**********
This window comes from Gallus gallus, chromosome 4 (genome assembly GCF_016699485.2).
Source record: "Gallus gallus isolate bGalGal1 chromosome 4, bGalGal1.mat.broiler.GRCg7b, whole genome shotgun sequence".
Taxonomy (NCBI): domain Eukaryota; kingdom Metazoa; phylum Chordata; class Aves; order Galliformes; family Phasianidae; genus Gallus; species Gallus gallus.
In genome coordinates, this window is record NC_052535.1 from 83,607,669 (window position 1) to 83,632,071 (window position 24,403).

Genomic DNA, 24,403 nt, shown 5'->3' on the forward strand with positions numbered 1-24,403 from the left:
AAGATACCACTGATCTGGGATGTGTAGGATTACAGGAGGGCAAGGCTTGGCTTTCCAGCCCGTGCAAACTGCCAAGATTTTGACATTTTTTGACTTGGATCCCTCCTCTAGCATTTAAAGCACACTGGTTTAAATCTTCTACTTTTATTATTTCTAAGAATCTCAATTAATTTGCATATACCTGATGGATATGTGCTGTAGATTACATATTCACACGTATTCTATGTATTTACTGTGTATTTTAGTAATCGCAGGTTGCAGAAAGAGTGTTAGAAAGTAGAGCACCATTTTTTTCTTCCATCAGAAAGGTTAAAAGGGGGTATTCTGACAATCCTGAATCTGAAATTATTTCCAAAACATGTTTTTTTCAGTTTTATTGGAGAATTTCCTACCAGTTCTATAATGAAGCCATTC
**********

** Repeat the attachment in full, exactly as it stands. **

This window comes from Gallus gallus, chromosome 4 (genome assembly GCF_016699485.2).
Source record: "Gallus gallus isolate bGalGal1 chromosome 4, bGalGal1.mat.broiler.GRCg7b, whole genome shotgun sequence".
Taxonomy (NCBI): domain Eukaryota; kingdom Metazoa; phylum Chordata; class Aves; order Galliformes; family Phasianidae; genus Gallus; species Gallus gallus.
In genome coordinates, this window is record NC_052535.1 from 83,607,669 (window position 1) to 83,632,071 (window position 24,403).

Genomic DNA, 24,403 nt, shown 5'->3' on the forward strand with positions numbered 1-24,403 from the left:
AAGATACCACTGATCTGGGATGTGTAGGATTACAGGAGGGCAAGGCTTGGCTTTCCAGCCCGTGCAAACTGCCAAGATTTTGACATTTTTTGACTTGGATCCCTCCTCTAGCATTTAAAGCACACTGGTTTAAATCTTCTACTTTTATTATTTCTAAGAATCTCAATTAATTTGCATATACCTGATGGATATGTGCTGTAGATTACATATTCACACGTATTCTATGTATTTACTGTGTATTTTAGTAATCGCAGGTTGCAGAAAGAGTGTTAGAAAGTAGAGCACCATTTTTTTCTTCCATCAGAAAGGTTAAAAGGGGGTATTCTGACAATCCTGAATCTGAAATTATTTCCAAAACATGTTTTTTTCAGTTTTATTGGAGAATTTCCTACCAGTTCTATAATGAAGCCATTC